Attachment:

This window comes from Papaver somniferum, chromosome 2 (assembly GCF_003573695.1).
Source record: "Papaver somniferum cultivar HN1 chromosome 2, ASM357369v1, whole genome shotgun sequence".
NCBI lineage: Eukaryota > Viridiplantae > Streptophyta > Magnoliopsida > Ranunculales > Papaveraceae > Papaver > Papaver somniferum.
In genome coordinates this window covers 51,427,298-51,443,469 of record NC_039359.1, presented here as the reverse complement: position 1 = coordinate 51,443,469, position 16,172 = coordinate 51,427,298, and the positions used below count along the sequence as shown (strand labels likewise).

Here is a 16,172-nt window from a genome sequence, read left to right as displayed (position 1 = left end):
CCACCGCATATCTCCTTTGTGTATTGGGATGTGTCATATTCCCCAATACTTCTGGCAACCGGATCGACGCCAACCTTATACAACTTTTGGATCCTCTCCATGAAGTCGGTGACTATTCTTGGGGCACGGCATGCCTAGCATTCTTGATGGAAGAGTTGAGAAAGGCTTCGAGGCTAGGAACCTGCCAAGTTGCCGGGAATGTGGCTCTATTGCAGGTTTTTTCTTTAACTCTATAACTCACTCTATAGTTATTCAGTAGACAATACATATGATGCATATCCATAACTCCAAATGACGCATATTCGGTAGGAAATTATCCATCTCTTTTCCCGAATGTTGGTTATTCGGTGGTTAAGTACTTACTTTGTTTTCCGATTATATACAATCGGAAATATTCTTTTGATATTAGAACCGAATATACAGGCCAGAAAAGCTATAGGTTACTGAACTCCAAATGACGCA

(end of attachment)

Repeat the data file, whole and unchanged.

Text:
This window comes from Papaver somniferum, chromosome 2 (assembly GCF_003573695.1).
Source record: "Papaver somniferum cultivar HN1 chromosome 2, ASM357369v1, whole genome shotgun sequence".
NCBI lineage: Eukaryota > Viridiplantae > Streptophyta > Magnoliopsida > Ranunculales > Papaveraceae > Papaver > Papaver somniferum.
In genome coordinates this window covers 51,427,298-51,443,469 of record NC_039359.1, presented here as the reverse complement: position 1 = coordinate 51,443,469, position 16,172 = coordinate 51,427,298, and the positions used below count along the sequence as shown (strand labels likewise).

Here is a 16,172-nt window from a genome sequence, read left to right as displayed (position 1 = left end):
CCACCGCATATCTCCTTTGTGTATTGGGATGTGTCATATTCCCCAATACTTCTGGCAACCGGATCGACGCCAACCTTATACAACTTTTGGATCCTCTCCATGAAGTCGGTGACTATTCTTGGGGCACGGCATGCCTAGCATTCTTGATGGAAGAGTTGAGAAAGGCTTCGAGGCTAGGAACCTGCCAAGTTGCCGGGAATGTGGCTCTATTGCAGGTTTTTTCTTTAACTCTATAACTCACTCTATAGTTATTCAGTAGACAATACATATGATGCATATCCATAACTCCAAATGACGCATATTCGGTAGGAAATTATCCATCTCTTTTCCCGAATGTTGGTTATTCGGTGGTTAAGTACTTACTTTGTTTTCCGATTATATACAATCGGAAATATTCTTTTGATATTAGAACCGAATATACAGGCCAGAAAAGCTATAGGTTACTGAACTCCAAATGACGCA